The following passage from How to Be an Antiracist illustrates where these ideas take Kendi with respect to contemporary problems—in this case, the issue of standardized tests in education.
The use of standardized tests to measure aptitude and intelligence is one of the most effective racist policies ever devised to degrade Black minds and legally exclude Black bodies. We degrade Black minds every time we speak of an ‘academic-achievement gap’ based on these numbers. The acceptance of an academic-achievement gap is just the latest method of reinforcing the oldest racist idea: Black intellectual inferiority […] But what if, all along, these well-meaning efforts at closing the achievement gap have been opening the door to racist ideas? What if different environments lead to different kinds of achievement rather than different levels of achievement? What if the intellect of a low-testing Black child in a poor Black school is different from—and not inferior to—the intellectual of a high-testing White child in a rich White school? What if we measured intelligence by how knowledgeable individuals are about their own environments? What if we measured intellect by an individual’s desire to know? What if we realized the best way to ensure an effective educational system is not by standardizing our curricula and tests but by standardizing the opportunities available to all students?
There are other aspects of Kendi’s thought that have gotten little or no attention from the mainstream press. The western intellectual tradition is not his only target within modern life; he feels the same way about capitalism, which in his scheme has been inextricably bound together with racism since the early modern period. He spends a page of How to Be an Antiracist praising Elizabeth Warren’s ideal of capitalism—one based on competition and fairness, which happens to be very close to my own—but immediately counters that, based on what we have seen in history, capitalism without racism would not be capitalism at all! “To love capitalism,” he says, “is to end up loving racism. To love racism is to end up loving capitalism.” He has not explained exactly what kind of economic system he would prefer, and his advocacy for reparations suggests that he would be satisfied simply to redistribute the wealth that capitalism has created.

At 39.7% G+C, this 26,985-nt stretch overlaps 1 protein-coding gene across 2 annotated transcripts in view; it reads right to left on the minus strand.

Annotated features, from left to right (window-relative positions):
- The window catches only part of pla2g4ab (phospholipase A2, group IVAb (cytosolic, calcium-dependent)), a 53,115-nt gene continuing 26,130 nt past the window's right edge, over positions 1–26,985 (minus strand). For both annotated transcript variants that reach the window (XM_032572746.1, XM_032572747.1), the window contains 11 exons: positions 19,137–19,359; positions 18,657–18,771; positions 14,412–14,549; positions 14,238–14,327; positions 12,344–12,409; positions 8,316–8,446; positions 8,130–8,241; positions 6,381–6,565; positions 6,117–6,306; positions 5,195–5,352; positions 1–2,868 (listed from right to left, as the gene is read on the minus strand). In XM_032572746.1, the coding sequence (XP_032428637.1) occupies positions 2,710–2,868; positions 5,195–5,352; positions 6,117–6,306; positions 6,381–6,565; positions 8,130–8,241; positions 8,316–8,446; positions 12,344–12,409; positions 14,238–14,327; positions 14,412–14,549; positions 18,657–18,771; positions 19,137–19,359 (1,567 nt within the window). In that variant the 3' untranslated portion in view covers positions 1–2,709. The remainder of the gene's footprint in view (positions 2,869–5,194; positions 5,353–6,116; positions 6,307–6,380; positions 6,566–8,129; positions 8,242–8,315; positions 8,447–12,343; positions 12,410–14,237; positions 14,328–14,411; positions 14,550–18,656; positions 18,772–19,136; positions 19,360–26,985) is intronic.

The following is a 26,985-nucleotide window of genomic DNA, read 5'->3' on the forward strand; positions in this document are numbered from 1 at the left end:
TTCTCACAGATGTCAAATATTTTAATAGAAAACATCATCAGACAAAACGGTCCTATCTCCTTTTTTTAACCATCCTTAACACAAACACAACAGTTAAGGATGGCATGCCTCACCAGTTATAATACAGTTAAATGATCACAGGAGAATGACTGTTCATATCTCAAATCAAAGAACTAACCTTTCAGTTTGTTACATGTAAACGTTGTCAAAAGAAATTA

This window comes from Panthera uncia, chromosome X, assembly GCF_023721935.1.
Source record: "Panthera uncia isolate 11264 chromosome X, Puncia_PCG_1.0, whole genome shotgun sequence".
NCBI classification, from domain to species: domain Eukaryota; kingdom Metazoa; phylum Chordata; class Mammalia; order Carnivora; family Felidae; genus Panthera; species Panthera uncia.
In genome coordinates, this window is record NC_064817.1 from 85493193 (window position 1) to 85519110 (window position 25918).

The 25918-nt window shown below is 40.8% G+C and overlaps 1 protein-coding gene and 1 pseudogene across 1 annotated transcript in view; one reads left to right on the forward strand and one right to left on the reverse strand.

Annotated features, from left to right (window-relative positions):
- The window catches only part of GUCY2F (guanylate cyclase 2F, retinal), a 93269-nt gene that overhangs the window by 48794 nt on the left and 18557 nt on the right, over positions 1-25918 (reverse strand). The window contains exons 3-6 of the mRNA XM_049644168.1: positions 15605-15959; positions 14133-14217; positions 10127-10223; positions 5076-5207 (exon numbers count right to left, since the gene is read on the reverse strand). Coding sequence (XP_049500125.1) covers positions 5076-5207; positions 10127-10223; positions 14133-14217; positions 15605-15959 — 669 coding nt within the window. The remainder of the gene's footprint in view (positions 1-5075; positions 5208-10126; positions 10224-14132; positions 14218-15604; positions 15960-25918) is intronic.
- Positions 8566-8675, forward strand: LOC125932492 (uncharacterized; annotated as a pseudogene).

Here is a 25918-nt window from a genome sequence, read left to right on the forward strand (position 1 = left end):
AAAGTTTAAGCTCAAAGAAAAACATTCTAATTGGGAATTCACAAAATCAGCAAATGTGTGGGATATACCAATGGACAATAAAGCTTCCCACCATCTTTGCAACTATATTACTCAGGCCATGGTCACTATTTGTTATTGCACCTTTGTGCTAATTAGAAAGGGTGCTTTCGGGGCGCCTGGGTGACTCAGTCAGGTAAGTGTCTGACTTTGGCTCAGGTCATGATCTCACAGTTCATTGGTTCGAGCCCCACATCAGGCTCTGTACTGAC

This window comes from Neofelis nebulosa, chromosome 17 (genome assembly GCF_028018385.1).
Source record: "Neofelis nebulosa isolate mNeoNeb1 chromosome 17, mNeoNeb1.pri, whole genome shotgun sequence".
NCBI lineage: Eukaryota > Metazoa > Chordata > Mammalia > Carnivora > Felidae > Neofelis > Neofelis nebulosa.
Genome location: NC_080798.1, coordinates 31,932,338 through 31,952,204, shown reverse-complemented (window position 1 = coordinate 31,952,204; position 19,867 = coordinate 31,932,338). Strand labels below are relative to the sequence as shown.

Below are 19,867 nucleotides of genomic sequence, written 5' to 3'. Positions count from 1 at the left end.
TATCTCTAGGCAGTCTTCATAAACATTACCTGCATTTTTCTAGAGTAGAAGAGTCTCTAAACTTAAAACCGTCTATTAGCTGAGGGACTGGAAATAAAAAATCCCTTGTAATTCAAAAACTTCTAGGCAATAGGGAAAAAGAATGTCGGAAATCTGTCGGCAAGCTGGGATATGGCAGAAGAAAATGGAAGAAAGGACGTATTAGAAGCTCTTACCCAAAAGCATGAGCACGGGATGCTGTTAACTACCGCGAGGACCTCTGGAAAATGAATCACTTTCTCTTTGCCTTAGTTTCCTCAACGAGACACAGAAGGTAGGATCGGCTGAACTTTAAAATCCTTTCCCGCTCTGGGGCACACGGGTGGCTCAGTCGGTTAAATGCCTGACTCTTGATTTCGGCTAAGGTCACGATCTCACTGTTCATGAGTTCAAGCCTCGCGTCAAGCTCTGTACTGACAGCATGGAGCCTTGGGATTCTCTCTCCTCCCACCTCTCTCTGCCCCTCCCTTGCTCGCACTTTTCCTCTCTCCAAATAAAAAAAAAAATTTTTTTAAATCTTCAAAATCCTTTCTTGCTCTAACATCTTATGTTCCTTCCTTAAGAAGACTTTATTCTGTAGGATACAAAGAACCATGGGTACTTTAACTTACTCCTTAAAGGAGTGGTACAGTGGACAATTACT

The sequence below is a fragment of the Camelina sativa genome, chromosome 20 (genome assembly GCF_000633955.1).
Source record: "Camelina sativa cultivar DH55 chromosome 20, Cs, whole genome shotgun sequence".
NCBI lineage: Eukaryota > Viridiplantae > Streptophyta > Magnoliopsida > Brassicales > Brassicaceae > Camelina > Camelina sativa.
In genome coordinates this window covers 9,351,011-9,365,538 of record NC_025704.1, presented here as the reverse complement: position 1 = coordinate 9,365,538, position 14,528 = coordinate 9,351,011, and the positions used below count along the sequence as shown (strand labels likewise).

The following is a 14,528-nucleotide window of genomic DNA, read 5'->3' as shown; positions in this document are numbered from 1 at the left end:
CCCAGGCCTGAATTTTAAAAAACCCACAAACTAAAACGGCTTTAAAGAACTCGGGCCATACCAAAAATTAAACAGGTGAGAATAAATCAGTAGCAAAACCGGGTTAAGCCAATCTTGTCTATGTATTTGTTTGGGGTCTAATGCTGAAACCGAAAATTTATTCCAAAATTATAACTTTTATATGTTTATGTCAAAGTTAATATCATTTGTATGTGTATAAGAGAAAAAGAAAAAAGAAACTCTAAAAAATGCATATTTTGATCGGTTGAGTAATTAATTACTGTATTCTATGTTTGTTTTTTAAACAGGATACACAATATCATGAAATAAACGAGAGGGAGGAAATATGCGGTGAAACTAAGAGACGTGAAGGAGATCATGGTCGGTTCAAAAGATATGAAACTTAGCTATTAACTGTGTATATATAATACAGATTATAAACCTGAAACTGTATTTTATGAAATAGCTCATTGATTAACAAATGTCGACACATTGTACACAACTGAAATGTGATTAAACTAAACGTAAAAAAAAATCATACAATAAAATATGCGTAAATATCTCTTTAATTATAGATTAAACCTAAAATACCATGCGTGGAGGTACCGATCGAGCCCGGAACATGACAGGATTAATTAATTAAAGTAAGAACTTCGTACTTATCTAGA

Last but hardly least, Kendi rejects the political system of the United States and enlightenment ideas of democracy as well. I am constantly amazed at how few people ever mention his response to a 2019 Politico poll about inequality. Here it is in full.
To fix the original sin of racism, Americans should pass an anti-racist amendment to the U.S. Constitution that enshrines two guiding anti-racist principals: Racial inequity is evidence of racist policy and the different racial groups are equals. The amendment would make unconstitutional racial inequity over a certain threshold, as well as racist ideas by public officials (with “racist ideas” and “public official” clearly defined). It would establish and permanently fund the Department of Anti-racism (DOA) comprised of formally trained experts on racism and no political appointees. The DOA would be responsible for preclearing all local, state and federal public policies to ensure they won’t yield racial inequity, monitor those policies, investigate private racist policies when racial inequity surfaces, and monitor public officials for expressions of racist ideas. The DOA would be empowered with disciplinary tools to wield over and against policymakers and public officials who do not voluntarily change their racist policy and ideas.
In other words, to undo the impact of racism as Kendi understands it, the United States needs a totalitarian government run by unaccountable “formally trained experts in racism”—that is, people like Ibram X. Kendi—who would exercise total power over all levels of government and private enterprise. It is not clear if they would indeed have the power to dispatch anyone who violated their principles to a forced labor camp for a few years, but he does not specify what their “disciplinary tools” would be. And he could not care less about the views of the American people as a whole. Kendi evidently realizes that the American people acting through their elected representatives will never accept his antiracist program and equalize all rewards within our society, but he is so committed to that program that he wants to throw the American political system out and create a dictatorial body to implement it.
Which brings us back to the question on the minds of Gray and Finkelstein and Loury and McWhorter: How did a man pushing all these ideas become so popular? The answer, I am sorry to say, is disarmingly simple. He is not an outlier in the intellectual history of the last half-century—quite the contrary.
The Enlightenment, in retrospect, made a bold claim that was bound to get itself into trouble sooner or later: that the application of reason and the scientific method to human problems could improve human life. That idea was initially so exciting and the results of its application for about two centuries were so spectacular that it attained a kind of intellectual hegemony, not only in Europe, but nearly all over the world.